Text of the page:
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Corporate Attorney’s Guide to Increasing Value for a Client’s Business Sale

Do you have a client that is selling, or thinking about selling their business? These business owners are often at a point where their need for guidance is at an all-time high. Certain clients may resist advice from professionals even though they are not equipped to proceed with a sale process on their own.

There are a few things you can do during the sale process that will yield results for your client. I have broken them into two stages, before and after a Letter of Intent (LOI), because I realize that at times clients walk into their lawyer’s office with a deal penciled out on a napkin. Sometimes they are just beginning to think about selling.

If Your Client is Early in the Process of Thinking About Selling You Can Increase Value Using These Tips:
1) Manage the emotions involved in selling a business

Selling a business can be emotionally taxing on a business owner. At times, owners make the decision to sell but then become so anxious about the sale that they lose perspective.

2) Understand their objectives

Most sellers are concerned with the highest value for the business. However, some sellers have other ideas or requests. Things such as keeping a plant open, continuing to own a portion of the business, or keeping a son or daughter employed can change your potential buyer universe and have a direct impact on value.

3) Make sure they understand the universe of buyers

Clients need to understand the difference between financial and strategic buyers and the requirements and risks associated with them.

4) Have necessary materials prepared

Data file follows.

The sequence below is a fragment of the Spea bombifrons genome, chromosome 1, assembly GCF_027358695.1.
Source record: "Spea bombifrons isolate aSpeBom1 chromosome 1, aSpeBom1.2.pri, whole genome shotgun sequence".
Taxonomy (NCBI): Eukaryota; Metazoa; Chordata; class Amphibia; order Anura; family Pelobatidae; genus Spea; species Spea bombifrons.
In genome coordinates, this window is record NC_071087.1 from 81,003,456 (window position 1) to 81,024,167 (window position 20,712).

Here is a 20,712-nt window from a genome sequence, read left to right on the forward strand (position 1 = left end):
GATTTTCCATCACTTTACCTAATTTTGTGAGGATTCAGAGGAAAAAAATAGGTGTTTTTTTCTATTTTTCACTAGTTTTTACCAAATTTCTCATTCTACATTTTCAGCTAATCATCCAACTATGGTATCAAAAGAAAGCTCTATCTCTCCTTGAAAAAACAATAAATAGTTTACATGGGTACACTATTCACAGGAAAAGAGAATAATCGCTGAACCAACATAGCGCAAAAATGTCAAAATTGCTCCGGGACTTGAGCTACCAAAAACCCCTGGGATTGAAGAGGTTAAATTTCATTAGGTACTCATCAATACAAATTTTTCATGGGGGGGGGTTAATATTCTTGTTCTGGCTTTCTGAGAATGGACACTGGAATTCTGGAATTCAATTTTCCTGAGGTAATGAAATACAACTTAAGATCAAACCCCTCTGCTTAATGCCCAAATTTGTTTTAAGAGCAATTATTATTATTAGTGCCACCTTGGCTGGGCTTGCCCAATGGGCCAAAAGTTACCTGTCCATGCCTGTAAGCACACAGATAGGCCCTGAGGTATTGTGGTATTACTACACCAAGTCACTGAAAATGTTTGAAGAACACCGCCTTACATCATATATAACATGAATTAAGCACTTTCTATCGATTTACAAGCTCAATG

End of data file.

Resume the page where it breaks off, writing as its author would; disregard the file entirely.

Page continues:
It is not enough to simply send a potential buyer financial statements and have them look at the company website. Make sure the financial statements and other information are scrubbed and prepared in order to eliminate one-time or non-recurring events.

5) Hire the right investment banker or broker

The best way to create value when you have a client that is interested in selling is to add an investment banker to the deal team. An investment banker will add buyers to the process and create a competitive process. Competition is the number one way to create value because it forces all buyers to put their best foot forward – both for price and terms of the transaction.

If Your Client Already Has An Offer (or LOI) Consider These Tips:
1) Manage the emotions

Buyers issuing LOIs can be a powerful drug. Sellers often read the purchase price (which may or may not hold up through the transaction) and forget that there are a lot of other important terms that need to be considered. Buyers with an LOI think they have a bird in the hand and they forget that there is a lot that needs to happen before the transaction is closed.

2) Minimize distractions

Selling a business is a difficult task. Diligence alone can take up a huge amount of time. Negotiating can be completely distracting. The number one reason that good deals fall apart is when the business fails to perform through the process. This often happens because a business owner stops running the company and starts negotiating a transaction.

3) Hire the right investment banker or broker

Sometimes, if your client has an LOI and it appears to be a fair deal at a good price, business owners and their attorneys feel that an investment banker is no longer necessary. In fact, you need an investment banker now more than ever.

An investment banker in the same sector as your client will be able to tell you in a very short period of time if the deal you have in the LOI is “market” or not. The investment banker may also be able to give you some insight into the personality of the buyer, including items such as their behavior in other transactions and whether or not they actually have the capital to close the deal.

To many middle market clients the sale of a business is an exciting time. However, sometimes with all that excitement they overlook items that will detract from value or cause the deal to fail. Having the right deal team can be critically important.

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